Often times, when a client with anxiety first starts working with me, they wonder if they need to see a psychiatrist right away for medication. Many fear needing to have to take a pill for the rest of their lives in order to calm their anxiety. Thankfully, though medication can sometimes be a necessary form of treatment, there are many other options available. From self-help to professional counseling, you can calm your anxiety without needing to take a pill.

Examples of Anxiety Disorders

We all feel nervous, shy, worried, or edgy at times. However, when the those feelings persist and begin to impact your daily functioning, it becomes a diagnosable disorder. Some examples of common anxiety disorders are:

  • Generalized Anxiety Disorder (GAD)
  • Social Anxiety Disorder
  • Specific Phobia
  • Panic Disorder
  • Post-Traumatic Stress Disorder (PTSD)

No matter which anxiety disorder you have, there are some ways you can calm your anxiety without needing medication.

10 Ways to Calm Your Anxiety Without Medication

1. Daily Exercise

Studies show the positive outcomes of activity and movement on the human brain. In fact, exercise can serve as a real-time treatment for those moments of high anxiety. When you are feeling highly stressed, engaging in movement has been shown to ease such symptoms.

2. Breathing Exercises/Meditation

Relaxation techniques are often in the eye of the beholder. What works for one person may not work for you. Even so, there are some tried and true methods worth exploring. Breathing exercises and meditation have been quieting nerves for centuries. In addition, such techniques can be learned in a group or class setting. This has the added benefit of reducing isolation (see #7).

3. Regular Sleep Patterns

For mental and physical fitness, healthy amounts of sleep is a requirement. When we’re sleep deprived, we struggle to effectively regulate our emotions and bounce back from tough situations. Get serious about setting up a strict bedtime habit and aim for seven to nine hours of sleep. You will not regret it.

4. Healthy Eating Habits

Ever heard of the gut mind connection? There’s more and more rigorous research showing how the foods we eat impact our mood. Keep a journal to monitor both food intake and anxiety spikes. Over time, you will notice trends and can adjust as needed. Caffeine and sugar are typical culprits for increased anxiety. And, generally speaking, try to incorporate a variety of whole foods that reflect the rainbow to ensure you’re getting the nutrients needed for a positive mood.

5. Mindfulness

In the past is where guilt and regret live. The future is home to anxiety. Mindfulness dwells in the here and now. Choose to live more in the present moment — something made easier via meditation (see #2). Practice focusing on what is going on around you without judgment. They key is to take a curious, receptive, and non-judgmental stance to what you are experiencing.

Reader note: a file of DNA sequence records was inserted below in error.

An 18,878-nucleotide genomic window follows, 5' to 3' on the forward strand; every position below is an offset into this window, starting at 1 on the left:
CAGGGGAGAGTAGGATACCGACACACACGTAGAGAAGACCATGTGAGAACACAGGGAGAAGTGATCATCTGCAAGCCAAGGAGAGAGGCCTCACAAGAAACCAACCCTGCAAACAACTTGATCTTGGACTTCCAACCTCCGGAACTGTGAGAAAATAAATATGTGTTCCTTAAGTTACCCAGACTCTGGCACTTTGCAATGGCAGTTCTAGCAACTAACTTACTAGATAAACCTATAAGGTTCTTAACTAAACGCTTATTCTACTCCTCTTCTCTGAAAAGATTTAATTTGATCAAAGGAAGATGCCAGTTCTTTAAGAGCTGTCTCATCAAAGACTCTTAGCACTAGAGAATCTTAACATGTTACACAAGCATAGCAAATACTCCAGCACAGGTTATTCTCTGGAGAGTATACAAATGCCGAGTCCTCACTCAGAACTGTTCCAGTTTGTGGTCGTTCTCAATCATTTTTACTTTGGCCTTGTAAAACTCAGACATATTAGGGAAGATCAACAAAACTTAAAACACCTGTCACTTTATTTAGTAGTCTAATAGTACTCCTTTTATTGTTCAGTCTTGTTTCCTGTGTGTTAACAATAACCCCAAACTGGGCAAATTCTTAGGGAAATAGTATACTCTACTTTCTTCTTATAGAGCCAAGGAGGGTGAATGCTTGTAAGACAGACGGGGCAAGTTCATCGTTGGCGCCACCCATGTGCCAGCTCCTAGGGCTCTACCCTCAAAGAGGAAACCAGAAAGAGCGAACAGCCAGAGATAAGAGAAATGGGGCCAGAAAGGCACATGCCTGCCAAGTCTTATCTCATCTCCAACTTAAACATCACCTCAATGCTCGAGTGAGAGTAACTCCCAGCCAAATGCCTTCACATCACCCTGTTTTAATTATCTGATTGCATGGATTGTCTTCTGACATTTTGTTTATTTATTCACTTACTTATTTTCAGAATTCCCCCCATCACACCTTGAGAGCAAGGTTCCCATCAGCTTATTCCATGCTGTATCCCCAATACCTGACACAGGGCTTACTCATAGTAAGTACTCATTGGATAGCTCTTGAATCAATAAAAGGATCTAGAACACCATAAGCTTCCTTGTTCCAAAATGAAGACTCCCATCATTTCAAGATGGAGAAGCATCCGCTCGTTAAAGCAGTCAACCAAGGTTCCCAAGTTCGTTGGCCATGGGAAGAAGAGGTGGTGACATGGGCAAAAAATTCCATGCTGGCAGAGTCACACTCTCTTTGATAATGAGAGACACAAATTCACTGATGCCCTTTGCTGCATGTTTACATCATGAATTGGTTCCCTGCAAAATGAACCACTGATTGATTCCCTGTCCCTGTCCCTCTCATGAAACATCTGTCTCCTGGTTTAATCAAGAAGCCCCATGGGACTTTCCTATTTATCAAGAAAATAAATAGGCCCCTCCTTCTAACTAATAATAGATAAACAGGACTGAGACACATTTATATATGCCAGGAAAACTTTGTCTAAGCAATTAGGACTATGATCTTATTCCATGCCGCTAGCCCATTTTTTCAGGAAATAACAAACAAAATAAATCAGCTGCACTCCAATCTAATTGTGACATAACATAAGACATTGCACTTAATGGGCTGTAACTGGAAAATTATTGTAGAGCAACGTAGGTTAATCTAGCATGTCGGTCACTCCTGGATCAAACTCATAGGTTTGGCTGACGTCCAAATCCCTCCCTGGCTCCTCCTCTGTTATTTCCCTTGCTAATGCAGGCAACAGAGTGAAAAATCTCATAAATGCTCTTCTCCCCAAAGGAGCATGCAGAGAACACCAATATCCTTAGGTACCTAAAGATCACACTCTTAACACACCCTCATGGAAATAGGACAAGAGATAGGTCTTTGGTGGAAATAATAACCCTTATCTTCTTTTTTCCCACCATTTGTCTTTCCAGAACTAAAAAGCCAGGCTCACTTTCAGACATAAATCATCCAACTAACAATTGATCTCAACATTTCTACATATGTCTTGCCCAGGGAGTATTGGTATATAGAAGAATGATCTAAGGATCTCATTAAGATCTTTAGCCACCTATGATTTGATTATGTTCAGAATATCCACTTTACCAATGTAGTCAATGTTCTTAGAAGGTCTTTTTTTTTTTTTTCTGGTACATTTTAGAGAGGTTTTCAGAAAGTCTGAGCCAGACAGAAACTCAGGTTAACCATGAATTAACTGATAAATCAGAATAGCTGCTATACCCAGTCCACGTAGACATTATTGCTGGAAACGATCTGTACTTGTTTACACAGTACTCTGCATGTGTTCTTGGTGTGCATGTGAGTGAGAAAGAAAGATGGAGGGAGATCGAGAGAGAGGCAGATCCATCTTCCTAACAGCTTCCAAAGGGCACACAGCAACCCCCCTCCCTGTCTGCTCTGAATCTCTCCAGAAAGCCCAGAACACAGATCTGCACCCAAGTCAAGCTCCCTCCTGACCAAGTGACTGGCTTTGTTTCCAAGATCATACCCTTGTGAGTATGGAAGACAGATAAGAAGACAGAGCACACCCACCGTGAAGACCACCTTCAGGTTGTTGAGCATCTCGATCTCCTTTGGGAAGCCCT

6. Talk Back to Your Inner Negative Thoughts

I often warn my clients not to bathe their brain in negativity. Our internal monologue and how we relate to ourselves greatly impacts our mood and anxiety. If you find yourself believing the harsh things you’re saying to yourself, remember that your thoughts are not facts. It can sometimes help to think of the anxious thoughts as a “worry monster” that you can talk back to and stand up against.

7. Avoid Isolation

Anxiety is a disorder of avoidance. If you give in to the desire to avoid too frequently, you’ll find yourself isolated. Honor your need for alone time but do not make it your default setting. Humans are social beings, and we need social connection and interaction for our mental well being. Too much isolation, and we can find ourselves becoming depressed and more anxious.

8. Take Frequent Tech Breaks

Step away from your phone. Everywhere we go, we are accessible. Notifications keep us on edge. They also keep us from maintaining mindfulness (see #5). So give yourself permission to turn your phone on silent, ignore your emails, or go on a social media diet.

9. Practice Self-Compassion

Often, we react to our anxiety with frustration and self-criticism. Thoughts like “Why can’t I just stop?” or “I’m crazy for worrying about this” swirl around our mind. This further feeds the anxiety and negativity. Instead, respond to your anxiety with self-compassion.

10. Never Stop Playing and Laughing

There are few problems that can’t be at least partially soothed by a sense of balance. Some anxiety is inevitable. Do your part to balance it out with moments of joy, laughter, and bliss. You deserve it.

Can You Hire an Anti-Anxiety Coach?

Absolutely! More accurately, you can reach out to a therapist for help calm your anxiety. Quite often, we self-sabotage in ways that we can no longer identify. It is essential to have an experienced and unbiased guide to help you recognize your patterns. From there, you can work together to conjure up new approaches and ideas.

Feel free to reach out to me for a free 20 minute phone consultation to see how I can help you manage your anxiety without medication.

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